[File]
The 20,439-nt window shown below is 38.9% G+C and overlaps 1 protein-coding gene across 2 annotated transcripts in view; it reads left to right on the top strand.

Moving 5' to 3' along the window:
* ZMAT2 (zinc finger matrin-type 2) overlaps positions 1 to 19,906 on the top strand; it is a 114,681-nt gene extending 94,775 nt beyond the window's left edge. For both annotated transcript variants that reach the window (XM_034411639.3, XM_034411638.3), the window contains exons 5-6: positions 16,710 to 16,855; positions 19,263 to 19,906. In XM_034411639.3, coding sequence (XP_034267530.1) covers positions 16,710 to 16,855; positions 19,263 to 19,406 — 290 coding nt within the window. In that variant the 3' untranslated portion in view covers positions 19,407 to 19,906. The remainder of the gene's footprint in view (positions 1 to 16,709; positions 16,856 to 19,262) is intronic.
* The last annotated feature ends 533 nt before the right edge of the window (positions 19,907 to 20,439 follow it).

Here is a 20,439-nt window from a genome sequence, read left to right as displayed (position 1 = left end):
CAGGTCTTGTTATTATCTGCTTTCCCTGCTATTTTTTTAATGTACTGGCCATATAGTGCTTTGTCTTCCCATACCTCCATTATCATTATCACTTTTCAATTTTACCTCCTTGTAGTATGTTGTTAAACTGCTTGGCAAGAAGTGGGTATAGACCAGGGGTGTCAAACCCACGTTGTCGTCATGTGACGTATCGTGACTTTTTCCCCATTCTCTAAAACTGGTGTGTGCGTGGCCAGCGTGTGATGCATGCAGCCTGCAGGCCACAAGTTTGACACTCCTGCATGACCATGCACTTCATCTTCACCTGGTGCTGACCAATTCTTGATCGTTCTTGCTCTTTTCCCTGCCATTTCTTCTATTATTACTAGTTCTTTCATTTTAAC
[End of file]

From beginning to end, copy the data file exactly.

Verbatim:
The 20,439-nt window shown below is 38.9% G+C and overlaps 1 protein-coding gene across 2 annotated transcripts in view; it reads left to right on the top strand.

Moving 5' to 3' along the window:
* ZMAT2 (zinc finger matrin-type 2) overlaps positions 1 to 19,906 on the top strand; it is a 114,681-nt gene extending 94,775 nt beyond the window's left edge. For both annotated transcript variants that reach the window (XM_034411639.3, XM_034411638.3), the window contains exons 5-6: positions 16,710 to 16,855; positions 19,263 to 19,906. In XM_034411639.3, coding sequence (XP_034267530.1) covers positions 16,710 to 16,855; positions 19,263 to 19,406 — 290 coding nt within the window. In that variant the 3' untranslated portion in view covers positions 19,407 to 19,906. The remainder of the gene's footprint in view (positions 1 to 16,709; positions 16,856 to 19,262) is intronic.
* The last annotated feature ends 533 nt before the right edge of the window (positions 19,907 to 20,439 follow it).

Here is a 20,439-nt window from a genome sequence, read left to right as displayed (position 1 = left end):
CAGGTCTTGTTATTATCTGCTTTCCCTGCTATTTTTTTAATGTACTGGCCATATAGTGCTTTGTCTTCCCATACCTCCATTATCATTATCACTTTTCAATTTTACCTCCTTGTAGTATGTTGTTAAACTGCTTGGCAAGAAGTGGGTATAGACCAGGGGTGTCAAACCCACGTTGTCGTCATGTGACGTATCGTGACTTTTTCCCCATTCTCTAAAACTGGTGTGTGCGTGGCCAGCGTGTGATGCATGCAGCCTGCAGGCCACAAGTTTGACACTCCTGCATGACCATGCACTTCATCTTCACCTGGTGCTGACCAATTCTTGATCGTTCTTGCTCTTTTCCCTGCCATTTCTTCTATTATTACTAGTTCTTTCATTTTAAC